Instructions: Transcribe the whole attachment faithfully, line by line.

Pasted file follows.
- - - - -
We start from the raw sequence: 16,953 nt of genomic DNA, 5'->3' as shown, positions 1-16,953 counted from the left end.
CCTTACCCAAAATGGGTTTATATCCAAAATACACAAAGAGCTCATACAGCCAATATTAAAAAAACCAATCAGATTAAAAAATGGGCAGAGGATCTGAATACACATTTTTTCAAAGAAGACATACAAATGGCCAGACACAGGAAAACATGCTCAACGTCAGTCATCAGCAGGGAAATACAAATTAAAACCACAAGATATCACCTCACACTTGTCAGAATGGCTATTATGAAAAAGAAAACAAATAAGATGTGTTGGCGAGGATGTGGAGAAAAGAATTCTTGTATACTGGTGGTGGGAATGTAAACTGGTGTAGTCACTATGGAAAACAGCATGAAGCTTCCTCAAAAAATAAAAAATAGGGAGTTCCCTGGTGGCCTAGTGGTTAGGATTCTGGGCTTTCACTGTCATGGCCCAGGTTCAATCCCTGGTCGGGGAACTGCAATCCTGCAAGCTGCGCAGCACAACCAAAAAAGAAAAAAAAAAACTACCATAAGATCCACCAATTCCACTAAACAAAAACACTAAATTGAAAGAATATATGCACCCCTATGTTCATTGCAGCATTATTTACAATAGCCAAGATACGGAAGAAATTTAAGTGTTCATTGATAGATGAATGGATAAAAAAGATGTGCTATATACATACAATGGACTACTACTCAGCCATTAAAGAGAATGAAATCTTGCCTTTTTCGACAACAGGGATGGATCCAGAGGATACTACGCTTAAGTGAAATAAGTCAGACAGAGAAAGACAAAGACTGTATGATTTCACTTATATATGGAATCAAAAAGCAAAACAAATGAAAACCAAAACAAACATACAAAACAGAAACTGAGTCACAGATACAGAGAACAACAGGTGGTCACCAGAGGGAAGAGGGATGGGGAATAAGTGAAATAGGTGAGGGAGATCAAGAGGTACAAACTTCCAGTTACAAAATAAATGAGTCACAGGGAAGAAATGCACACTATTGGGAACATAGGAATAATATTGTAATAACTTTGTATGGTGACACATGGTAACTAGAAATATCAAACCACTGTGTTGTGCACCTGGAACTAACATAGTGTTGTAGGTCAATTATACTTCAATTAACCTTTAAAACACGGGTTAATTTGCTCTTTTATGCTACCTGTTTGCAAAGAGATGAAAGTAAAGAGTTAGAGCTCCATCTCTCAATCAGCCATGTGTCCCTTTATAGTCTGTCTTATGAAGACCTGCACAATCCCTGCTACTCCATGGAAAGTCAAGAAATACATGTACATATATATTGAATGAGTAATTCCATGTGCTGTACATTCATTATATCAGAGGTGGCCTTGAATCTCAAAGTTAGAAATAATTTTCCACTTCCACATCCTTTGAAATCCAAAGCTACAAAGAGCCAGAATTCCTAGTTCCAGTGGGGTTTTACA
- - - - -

We start from the raw sequence: 16,953 nt of genomic DNA, 5'->3' as shown, positions 1-16,953 counted from the left end.
CCTTACCCAAAATGGGTTTATATCCAAAATACACAAAGAGCTCATACAGCCAATATTAAAAAAACCAATCAGATTAAAAAATGGGCAGAGGATCTGAATACACATTTTTTCAAAGAAGACATACAAATGGCCAGACACAGGAAAACATGCTCAACGTCAGTCATCAGCAGGGAAATACAAATTAAAACCACAAGATATCACCTCACACTTGTCAGAATGGCTATTATGAAAAAGAAAACAAATAAGATGTGTTGGCGAGGATGTGGAGAAAAGAATTCTTGTATACTGGTGGTGGGAATGTAAACTGGTGTAGTCACTATGGAAAACAGCATGAAGCTTCCTCAAAAAATAAAAAATAGGGAGTTCCCTGGTGGCCTAGTGGTTAGGATTCTGGGCTTTCACTGTCATGGCCCAGGTTCAATCCCTGGTCGGGGAACTGCAATCCTGCAAGCTGCGCAGCACAACCAAAAAAGAAAAAAAAAAACTACCATAAGATCCACCAATTCCACTAAACAAAAACACTAAATTGAAAGAATATATGCACCCCTATGTTCATTGCAGCATTATTTACAATAGCCAAGATACGGAAGAAATTTAAGTGTTCATTGATAGATGAATGGATAAAAAAGATGTGCTATATACATACAATGGACTACTACTCAGCCATTAAAGAGAATGAAATCTTGCCTTTTTCGACAACAGGGATGGATCCAGAGGATACTACGCTTAAGTGAAATAAGTCAGACAGAGAAAGACAAAGACTGTATGATTTCACTTATATATGGAATCAAAAAGCAAAACAAATGAAAACCAAAACAAACATACAAAACAGAAACTGAGTCACAGATACAGAGAACAACAGGTGGTCACCAGAGGGAAGAGGGATGGGGAATAAGTGAAATAGGTGAGGGAGATCAAGAGGTACAAACTTCCAGTTACAAAATAAATGAGTCACAGGGAAGAAATGCACACTATTGGGAACATAGGAATAATATTGTAATAACTTTGTATGGTGACACATGGTAACTAGAAATATCAAACCACTGTGTTGTGCACCTGGAACTAACATAGTGTTGTAGGTCAATTATACTTCAATTAACCTTTAAAACACGGGTTAATTTGCTCTTTTATGCTACCTGTTTGCAAAGAGATGAAAGTAAAGAGTTAGAGCTCCATCTCTCAATCAGCCATGTGTCCCTTTATAGTCTGTCTTATGAAGACCTGCACAATCCCTGCTACTCCATGGAAAGTCAAGAAATACATGTACATATATATTGAATGAGTAATTCCATGTGCTGTACATTCATTATATCAGAGGTGGCCTTGAATCTCAAAGTTAGAAATAATTTTCCACTTCCACATCCTTTGAAATCCAAAGCTACAAAGAGCCAGAATTCCTAGTTCCAGTGGGGTTTTACA